Plans for a dental hit squad met howls of derision from MPs last week.

Junior health minister Lord Hunt outlined the proposal in oral evidence to the health select committee inquiry into access to NHS dentistry, set up to investigate whether the recent strategy paper, Modernising NHS Dentistry, is likely to be effective.

Under the strategy, health authorities were due to have submitted a plan this month detailing how they intended to provide access to NHS dentists in their area.

'Those HAs who appear to be struggling or who are not producing an action plan will receive a visit from Department of Health officials, ' Lord Hunt warned.

Irate committee chair David Hinchliffe said: 'You can send all the visitors you want, but it doesn't overcome the problem. What I am concerned about is how we help authorities in an area like mine to develop a strategy.

'You have got to have the people to do the work. You can send your people from Richmond House to wherever, but if you haven't got the dentists, you are not going to be able to do it. '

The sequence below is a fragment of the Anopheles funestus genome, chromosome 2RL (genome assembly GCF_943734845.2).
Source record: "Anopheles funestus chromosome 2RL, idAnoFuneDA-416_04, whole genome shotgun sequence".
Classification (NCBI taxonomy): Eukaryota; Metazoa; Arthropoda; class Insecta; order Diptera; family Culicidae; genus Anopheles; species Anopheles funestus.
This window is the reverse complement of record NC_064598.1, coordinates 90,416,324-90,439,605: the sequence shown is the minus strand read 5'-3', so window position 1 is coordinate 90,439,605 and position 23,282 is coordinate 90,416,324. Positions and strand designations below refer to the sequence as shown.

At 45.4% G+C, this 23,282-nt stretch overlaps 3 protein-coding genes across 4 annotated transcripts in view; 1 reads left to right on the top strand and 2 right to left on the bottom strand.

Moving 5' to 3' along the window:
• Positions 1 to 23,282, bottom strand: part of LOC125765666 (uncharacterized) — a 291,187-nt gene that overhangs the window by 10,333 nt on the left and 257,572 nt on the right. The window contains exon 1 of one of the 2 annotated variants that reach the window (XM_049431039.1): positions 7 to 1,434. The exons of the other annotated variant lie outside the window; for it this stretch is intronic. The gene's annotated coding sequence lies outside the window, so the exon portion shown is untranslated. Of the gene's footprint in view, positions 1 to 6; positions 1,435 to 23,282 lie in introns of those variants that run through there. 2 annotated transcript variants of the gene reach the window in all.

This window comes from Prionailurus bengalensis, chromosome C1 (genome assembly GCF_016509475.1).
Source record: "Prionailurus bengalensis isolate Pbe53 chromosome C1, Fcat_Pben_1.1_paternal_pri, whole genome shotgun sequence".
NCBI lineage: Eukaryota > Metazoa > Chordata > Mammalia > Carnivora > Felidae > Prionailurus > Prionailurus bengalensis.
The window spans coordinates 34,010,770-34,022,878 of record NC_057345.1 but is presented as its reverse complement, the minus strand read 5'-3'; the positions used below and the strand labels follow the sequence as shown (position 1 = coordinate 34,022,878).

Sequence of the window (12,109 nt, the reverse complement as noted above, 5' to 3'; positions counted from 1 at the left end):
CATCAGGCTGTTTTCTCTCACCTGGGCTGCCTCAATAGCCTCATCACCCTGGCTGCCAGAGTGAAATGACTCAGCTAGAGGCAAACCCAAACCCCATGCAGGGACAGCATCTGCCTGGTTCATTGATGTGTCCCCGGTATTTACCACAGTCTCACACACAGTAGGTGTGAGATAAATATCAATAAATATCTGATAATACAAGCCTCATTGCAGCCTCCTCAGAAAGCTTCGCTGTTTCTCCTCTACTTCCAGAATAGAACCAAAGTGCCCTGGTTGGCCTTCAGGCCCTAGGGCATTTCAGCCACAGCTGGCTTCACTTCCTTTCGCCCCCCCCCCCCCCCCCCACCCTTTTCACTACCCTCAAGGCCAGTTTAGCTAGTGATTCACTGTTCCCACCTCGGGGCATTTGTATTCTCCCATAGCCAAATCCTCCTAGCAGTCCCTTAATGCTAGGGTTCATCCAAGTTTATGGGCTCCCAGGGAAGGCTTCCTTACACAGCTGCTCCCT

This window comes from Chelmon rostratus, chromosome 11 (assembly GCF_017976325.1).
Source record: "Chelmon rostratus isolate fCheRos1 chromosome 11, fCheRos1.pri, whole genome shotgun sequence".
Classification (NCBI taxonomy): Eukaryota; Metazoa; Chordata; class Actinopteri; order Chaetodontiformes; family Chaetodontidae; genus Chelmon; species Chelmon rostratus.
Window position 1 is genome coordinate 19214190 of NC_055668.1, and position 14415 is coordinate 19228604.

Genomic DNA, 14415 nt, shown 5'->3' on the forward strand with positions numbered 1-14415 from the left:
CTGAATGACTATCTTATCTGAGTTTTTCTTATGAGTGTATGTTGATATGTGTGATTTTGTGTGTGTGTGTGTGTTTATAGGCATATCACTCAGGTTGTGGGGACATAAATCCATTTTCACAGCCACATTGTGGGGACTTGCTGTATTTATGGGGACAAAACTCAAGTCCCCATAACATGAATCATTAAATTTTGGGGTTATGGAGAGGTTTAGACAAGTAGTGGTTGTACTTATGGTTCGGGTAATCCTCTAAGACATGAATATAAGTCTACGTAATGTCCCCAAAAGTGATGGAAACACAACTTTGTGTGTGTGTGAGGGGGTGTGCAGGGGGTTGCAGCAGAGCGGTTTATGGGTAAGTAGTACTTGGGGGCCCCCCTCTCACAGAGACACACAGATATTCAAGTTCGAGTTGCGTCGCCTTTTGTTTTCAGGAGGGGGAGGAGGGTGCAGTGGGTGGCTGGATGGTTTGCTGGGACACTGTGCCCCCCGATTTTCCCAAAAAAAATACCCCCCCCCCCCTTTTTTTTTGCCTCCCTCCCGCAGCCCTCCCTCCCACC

Lord Hunt defended the government's policy, arguing that some HAs had been 'very successful'. He said: 'The whole point is to take the good ideas and get them implemented around the country. '

The committee heard evidence from Birmingham and Cornwall & Isles of Scilly HAs about how they had tackled the shortage of NHS dentists.

Lord Hunt said new powers giving HAs the ability to make extra sessional payments - essentially buying in appointment time for NHS dental treatment - were a major breakthrough and must be used much more widely to address problems of access.

He also signalled that the government was pushing the British Dental Association to back down on its stance over the need for sixmonthly check-ups. This would free far more appointment times for new patients.

'There is emerging evidence that for many patients it is too short an interval, ' he said.

John Renshaw, chair of the British Dental Association, told HSJ: 'We have no problem looking at the issue, but I have to say we are not convinced. What we have to do is persuade dental practitioners it would make more sense to see more new patients. '